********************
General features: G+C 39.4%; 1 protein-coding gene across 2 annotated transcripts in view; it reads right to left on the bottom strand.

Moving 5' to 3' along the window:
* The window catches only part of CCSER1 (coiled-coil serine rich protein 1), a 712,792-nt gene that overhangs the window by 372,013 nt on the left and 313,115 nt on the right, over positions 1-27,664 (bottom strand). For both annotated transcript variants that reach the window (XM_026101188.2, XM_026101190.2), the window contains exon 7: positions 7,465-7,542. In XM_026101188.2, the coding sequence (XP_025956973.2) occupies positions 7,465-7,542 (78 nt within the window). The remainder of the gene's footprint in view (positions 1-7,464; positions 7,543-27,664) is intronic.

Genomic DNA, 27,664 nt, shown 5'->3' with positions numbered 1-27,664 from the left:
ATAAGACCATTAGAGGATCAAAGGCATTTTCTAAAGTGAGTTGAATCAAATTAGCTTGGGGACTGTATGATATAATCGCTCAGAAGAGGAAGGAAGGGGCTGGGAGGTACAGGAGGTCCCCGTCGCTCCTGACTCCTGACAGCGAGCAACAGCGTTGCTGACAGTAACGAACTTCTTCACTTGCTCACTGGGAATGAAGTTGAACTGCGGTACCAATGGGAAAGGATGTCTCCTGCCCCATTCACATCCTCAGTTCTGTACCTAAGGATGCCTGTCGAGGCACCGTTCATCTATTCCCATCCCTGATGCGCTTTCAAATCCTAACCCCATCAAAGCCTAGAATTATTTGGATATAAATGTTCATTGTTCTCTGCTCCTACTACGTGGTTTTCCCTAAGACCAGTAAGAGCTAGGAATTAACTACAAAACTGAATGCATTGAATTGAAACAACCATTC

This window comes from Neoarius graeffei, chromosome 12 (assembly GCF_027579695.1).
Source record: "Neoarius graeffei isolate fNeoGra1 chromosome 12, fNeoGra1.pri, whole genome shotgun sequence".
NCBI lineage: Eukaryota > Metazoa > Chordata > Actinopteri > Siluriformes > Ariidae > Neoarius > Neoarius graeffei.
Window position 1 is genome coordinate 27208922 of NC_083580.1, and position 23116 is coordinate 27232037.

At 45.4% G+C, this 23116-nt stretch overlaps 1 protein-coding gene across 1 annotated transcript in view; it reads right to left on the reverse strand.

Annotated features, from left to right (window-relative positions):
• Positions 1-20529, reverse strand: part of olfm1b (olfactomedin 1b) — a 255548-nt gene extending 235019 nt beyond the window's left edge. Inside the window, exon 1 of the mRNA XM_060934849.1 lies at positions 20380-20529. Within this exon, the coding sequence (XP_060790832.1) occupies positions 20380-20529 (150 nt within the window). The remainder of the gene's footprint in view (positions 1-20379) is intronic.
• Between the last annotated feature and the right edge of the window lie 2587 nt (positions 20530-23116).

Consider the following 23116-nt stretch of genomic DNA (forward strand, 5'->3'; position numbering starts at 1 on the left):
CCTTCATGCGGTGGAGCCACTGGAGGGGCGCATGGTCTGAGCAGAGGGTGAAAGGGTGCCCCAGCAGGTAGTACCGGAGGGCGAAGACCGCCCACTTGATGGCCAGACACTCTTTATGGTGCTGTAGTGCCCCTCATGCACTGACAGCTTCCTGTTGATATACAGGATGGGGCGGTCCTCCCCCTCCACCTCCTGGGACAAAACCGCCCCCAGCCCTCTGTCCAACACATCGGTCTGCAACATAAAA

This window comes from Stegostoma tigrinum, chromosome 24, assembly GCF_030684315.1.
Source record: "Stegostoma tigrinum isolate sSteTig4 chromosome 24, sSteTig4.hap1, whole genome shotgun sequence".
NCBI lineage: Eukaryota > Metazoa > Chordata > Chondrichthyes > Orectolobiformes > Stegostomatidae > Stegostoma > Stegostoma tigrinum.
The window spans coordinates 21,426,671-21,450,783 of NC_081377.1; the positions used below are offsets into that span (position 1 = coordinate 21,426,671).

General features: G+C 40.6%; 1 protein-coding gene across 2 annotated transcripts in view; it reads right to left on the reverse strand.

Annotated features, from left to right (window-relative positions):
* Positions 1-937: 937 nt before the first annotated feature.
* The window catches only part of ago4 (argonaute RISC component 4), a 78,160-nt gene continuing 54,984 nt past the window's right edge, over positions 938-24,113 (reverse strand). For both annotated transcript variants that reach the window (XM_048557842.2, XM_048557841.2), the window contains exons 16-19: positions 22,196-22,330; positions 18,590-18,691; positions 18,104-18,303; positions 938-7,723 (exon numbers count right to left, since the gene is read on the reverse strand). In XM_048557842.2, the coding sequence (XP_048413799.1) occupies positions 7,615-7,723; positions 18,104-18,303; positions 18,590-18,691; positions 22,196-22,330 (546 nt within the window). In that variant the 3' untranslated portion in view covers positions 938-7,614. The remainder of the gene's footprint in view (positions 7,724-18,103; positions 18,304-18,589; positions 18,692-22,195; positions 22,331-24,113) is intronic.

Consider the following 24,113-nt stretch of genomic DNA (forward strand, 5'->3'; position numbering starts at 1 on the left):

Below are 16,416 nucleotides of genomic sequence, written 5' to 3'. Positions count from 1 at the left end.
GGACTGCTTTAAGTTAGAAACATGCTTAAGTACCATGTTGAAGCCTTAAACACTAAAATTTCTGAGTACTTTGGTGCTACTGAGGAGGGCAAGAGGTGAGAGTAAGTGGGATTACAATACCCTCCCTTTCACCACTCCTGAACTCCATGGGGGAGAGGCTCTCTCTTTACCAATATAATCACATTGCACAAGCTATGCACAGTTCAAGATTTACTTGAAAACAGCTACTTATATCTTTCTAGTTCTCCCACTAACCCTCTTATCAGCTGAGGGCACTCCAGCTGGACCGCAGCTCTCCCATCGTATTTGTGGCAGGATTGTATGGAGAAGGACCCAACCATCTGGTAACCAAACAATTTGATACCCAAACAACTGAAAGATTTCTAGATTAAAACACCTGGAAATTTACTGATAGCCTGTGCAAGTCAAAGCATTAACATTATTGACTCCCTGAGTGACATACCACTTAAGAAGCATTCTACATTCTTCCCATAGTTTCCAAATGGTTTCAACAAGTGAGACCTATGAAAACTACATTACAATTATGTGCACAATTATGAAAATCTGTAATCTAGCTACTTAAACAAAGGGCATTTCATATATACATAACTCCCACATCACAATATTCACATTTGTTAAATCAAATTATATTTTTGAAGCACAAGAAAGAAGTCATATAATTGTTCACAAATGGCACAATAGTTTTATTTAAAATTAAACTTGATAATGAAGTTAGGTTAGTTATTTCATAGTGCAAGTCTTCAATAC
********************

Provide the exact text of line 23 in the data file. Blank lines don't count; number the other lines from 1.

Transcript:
* The window catches only part of ago4 (argonaute RISC component 4), a 78,160-nt gene continuing 54,984 nt past the window's right edge, over positions 938-24,113 (reverse strand). For both annotated transcript variants that reach the window (XM_048557842.2, XM_048557841.2), the window contains exons 16-19: positions 22,196-22,330; positions 18,590-18,691; positions 18,104-18,303; positions 938-7,723 (exon numbers count right to left, since the gene is read on the reverse strand). In XM_048557842.2, the coding sequence (XP_048413799.1) occupies positions 7,615-7,723; positions 18,104-18,303; positions 18,590-18,691; positions 22,196-22,330 (546 nt within the window). In that variant the 3' untranslated portion in view covers positions 938-7,614. The remainder of the gene's footprint in view (positions 7,724-18,103; positions 18,304-18,589; positions 18,692-22,195; positions 22,331-24,113) is intronic.